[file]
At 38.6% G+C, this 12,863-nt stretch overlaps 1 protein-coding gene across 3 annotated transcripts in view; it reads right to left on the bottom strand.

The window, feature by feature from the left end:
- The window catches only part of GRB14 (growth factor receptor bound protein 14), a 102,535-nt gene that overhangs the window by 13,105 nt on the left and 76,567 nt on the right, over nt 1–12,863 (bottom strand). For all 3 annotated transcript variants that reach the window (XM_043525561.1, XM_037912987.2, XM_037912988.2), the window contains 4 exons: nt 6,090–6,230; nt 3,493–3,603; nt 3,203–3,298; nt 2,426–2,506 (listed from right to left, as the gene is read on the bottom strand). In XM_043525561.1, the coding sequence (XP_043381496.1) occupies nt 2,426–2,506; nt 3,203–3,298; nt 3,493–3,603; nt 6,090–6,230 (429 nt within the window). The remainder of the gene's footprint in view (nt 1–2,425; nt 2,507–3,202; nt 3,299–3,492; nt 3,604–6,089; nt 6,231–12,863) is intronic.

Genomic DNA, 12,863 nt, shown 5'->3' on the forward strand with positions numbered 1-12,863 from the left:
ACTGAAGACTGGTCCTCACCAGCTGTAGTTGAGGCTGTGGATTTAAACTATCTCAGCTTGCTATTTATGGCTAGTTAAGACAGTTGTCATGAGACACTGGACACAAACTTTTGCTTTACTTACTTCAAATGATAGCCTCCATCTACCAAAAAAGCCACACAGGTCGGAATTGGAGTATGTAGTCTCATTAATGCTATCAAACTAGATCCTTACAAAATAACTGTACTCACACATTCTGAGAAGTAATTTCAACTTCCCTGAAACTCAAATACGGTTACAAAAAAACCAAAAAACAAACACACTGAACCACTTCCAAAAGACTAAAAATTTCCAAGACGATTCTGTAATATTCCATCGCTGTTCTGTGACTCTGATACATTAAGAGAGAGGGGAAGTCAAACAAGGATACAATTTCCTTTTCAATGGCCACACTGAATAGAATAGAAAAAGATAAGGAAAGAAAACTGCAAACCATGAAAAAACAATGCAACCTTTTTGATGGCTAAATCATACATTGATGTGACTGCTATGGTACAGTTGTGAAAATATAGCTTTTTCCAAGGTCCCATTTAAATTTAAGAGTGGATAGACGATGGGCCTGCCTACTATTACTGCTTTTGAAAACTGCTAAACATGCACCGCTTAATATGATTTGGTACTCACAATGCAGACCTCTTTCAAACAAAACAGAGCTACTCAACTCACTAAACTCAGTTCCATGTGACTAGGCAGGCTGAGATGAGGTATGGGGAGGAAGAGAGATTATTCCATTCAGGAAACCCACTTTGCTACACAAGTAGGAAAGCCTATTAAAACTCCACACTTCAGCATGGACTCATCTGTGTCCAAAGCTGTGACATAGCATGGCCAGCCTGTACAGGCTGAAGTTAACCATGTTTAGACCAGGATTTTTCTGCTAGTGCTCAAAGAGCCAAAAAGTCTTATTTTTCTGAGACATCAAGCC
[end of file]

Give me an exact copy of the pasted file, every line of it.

At 38.6% G+C, this 12,863-nt stretch overlaps 1 protein-coding gene across 3 annotated transcripts in view; it reads right to left on the bottom strand.

The window, feature by feature from the left end:
- The window catches only part of GRB14 (growth factor receptor bound protein 14), a 102,535-nt gene that overhangs the window by 13,105 nt on the left and 76,567 nt on the right, over nt 1–12,863 (bottom strand). For all 3 annotated transcript variants that reach the window (XM_043525561.1, XM_037912987.2, XM_037912988.2), the window contains 4 exons: nt 6,090–6,230; nt 3,493–3,603; nt 3,203–3,298; nt 2,426–2,506 (listed from right to left, as the gene is read on the bottom strand). In XM_043525561.1, the coding sequence (XP_043381496.1) occupies nt 2,426–2,506; nt 3,203–3,298; nt 3,493–3,603; nt 6,090–6,230 (429 nt within the window). The remainder of the gene's footprint in view (nt 1–2,425; nt 2,507–3,202; nt 3,299–3,492; nt 3,604–6,089; nt 6,231–12,863) is intronic.

Genomic DNA, 12,863 nt, shown 5'->3' on the forward strand with positions numbered 1-12,863 from the left:
ACTGAAGACTGGTCCTCACCAGCTGTAGTTGAGGCTGTGGATTTAAACTATCTCAGCTTGCTATTTATGGCTAGTTAAGACAGTTGTCATGAGACACTGGACACAAACTTTTGCTTTACTTACTTCAAATGATAGCCTCCATCTACCAAAAAAGCCACACAGGTCGGAATTGGAGTATGTAGTCTCATTAATGCTATCAAACTAGATCCTTACAAAATAACTGTACTCACACATTCTGAGAAGTAATTTCAACTTCCCTGAAACTCAAATACGGTTACAAAAAAACCAAAAAACAAACACACTGAACCACTTCCAAAAGACTAAAAATTTCCAAGACGATTCTGTAATATTCCATCGCTGTTCTGTGACTCTGATACATTAAGAGAGAGGGGAAGTCAAACAAGGATACAATTTCCTTTTCAATGGCCACACTGAATAGAATAGAAAAAGATAAGGAAAGAAAACTGCAAACCATGAAAAAACAATGCAACCTTTTTGATGGCTAAATCATACATTGATGTGACTGCTATGGTACAGTTGTGAAAATATAGCTTTTTCCAAGGTCCCATTTAAATTTAAGAGTGGATAGACGATGGGCCTGCCTACTATTACTGCTTTTGAAAACTGCTAAACATGCACCGCTTAATATGATTTGGTACTCACAATGCAGACCTCTTTCAAACAAAACAGAGCTACTCAACTCACTAAACTCAGTTCCATGTGACTAGGCAGGCTGAGATGAGGTATGGGGAGGAAGAGAGATTATTCCATTCAGGAAACCCACTTTGCTACACAAGTAGGAAAGCCTATTAAAACTCCACACTTCAGCATGGACTCATCTGTGTCCAAAGCTGTGACATAGCATGGCCAGCCTGTACAGGCTGAAGTTAACCATGTTTAGACCAGGATTTTTCTGCTAGTGCTCAAAGAGCCAAAAAGTCTTATTTTTCTGAGACATCAAGCC